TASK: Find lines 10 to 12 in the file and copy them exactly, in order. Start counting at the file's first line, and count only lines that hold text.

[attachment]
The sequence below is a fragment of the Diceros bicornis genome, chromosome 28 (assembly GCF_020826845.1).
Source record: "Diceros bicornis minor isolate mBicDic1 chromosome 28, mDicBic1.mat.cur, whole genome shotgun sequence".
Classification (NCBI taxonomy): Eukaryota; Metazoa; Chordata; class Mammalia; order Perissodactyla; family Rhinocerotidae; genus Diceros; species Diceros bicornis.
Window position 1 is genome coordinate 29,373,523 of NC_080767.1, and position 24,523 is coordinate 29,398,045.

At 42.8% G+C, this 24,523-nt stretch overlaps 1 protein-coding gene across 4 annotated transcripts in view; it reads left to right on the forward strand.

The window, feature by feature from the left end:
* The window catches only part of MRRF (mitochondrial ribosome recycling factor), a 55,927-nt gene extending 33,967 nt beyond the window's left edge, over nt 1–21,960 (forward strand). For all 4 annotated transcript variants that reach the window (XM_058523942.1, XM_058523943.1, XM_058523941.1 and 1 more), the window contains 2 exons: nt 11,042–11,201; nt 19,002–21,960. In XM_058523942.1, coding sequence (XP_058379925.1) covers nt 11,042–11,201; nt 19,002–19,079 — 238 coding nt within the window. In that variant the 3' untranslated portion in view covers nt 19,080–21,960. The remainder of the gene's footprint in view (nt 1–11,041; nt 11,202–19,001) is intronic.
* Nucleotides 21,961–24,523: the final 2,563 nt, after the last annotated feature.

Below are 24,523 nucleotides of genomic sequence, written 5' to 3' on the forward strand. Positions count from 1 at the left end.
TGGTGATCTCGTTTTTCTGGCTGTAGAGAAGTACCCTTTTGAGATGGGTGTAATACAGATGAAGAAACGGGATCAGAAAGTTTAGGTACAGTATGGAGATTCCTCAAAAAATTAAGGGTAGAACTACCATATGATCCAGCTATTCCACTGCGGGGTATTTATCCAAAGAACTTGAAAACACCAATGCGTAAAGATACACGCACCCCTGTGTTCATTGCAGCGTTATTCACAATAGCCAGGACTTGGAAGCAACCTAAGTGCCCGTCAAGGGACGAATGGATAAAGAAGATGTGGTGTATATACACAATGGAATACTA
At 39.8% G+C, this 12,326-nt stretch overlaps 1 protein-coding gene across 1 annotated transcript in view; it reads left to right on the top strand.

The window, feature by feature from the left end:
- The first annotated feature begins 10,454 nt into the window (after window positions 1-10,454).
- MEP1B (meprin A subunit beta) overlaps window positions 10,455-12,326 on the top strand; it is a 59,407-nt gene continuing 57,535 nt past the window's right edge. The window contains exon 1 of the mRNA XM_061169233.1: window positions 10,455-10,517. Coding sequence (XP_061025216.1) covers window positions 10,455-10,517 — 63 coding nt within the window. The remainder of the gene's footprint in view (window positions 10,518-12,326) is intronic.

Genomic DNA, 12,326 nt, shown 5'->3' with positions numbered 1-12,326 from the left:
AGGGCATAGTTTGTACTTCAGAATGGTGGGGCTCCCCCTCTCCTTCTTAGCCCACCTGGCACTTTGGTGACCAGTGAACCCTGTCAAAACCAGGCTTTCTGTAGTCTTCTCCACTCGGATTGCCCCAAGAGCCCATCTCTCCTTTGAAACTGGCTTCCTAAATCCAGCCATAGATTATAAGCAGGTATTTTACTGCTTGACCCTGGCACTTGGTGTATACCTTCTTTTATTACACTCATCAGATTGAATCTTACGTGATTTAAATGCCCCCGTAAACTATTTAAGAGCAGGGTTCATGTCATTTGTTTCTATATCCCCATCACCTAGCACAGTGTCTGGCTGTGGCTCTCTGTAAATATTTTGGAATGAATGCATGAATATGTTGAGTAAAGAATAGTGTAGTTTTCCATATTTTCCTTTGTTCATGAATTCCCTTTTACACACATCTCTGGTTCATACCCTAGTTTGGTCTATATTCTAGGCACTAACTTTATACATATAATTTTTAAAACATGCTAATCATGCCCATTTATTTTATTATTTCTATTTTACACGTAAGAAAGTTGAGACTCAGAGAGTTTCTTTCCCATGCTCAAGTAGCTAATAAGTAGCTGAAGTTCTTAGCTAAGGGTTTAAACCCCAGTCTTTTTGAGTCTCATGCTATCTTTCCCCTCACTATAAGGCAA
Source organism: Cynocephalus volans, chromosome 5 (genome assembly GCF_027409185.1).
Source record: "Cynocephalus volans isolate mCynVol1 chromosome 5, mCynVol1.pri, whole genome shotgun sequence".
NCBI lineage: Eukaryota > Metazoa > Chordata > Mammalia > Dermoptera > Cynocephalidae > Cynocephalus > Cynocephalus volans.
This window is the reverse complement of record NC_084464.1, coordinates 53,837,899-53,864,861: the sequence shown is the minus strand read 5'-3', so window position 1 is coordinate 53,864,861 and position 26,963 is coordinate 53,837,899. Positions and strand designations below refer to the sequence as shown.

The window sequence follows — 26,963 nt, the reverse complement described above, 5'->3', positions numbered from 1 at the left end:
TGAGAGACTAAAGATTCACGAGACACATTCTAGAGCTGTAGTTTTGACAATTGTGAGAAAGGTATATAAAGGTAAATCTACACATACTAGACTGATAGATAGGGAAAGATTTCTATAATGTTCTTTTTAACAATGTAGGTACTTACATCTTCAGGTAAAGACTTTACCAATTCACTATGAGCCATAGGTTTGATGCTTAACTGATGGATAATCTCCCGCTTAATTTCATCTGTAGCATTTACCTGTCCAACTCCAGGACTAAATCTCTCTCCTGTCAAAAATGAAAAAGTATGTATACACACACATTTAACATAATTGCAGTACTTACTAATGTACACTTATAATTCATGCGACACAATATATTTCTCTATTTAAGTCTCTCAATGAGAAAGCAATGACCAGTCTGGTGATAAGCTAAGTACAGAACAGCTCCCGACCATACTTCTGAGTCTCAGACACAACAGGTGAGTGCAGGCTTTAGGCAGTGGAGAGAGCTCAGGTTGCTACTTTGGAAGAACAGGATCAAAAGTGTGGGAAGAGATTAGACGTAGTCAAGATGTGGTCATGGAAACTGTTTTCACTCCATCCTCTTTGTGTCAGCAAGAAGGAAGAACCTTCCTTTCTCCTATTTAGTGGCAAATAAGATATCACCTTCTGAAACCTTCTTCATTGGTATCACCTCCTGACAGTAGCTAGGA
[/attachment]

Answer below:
TGGTGATCTCGTTTTTCTGGCTGTAGAGAAGTACCCTTTTGAGATGGGTGTAATACAGATGAAGAAACGGGATCAGAAAGTTTAGGTACAGTATGGAGATTCCTCAAAAAATTAAGGGTAGAACTACCATATGATCCAGCTATTCCACTGCGGGGTATTTATCCAAAGAACTTGAAAACACCAATGCGTAAAGATACACGCACCCCTGTGTTCATTGCAGCGTTATTCACAATAGCCAGGACTTGGAAGCAACCTAAGTGCCCGTCAAGGGACGAATGGATAAAGAAGATGTGGTGTATATACACAATGGAATACTA
At 39.8% G+C, this 12,326-nt stretch overlaps 1 protein-coding gene across 1 annotated transcript in view; it reads left to right on the top strand.

The window, feature by feature from the left end: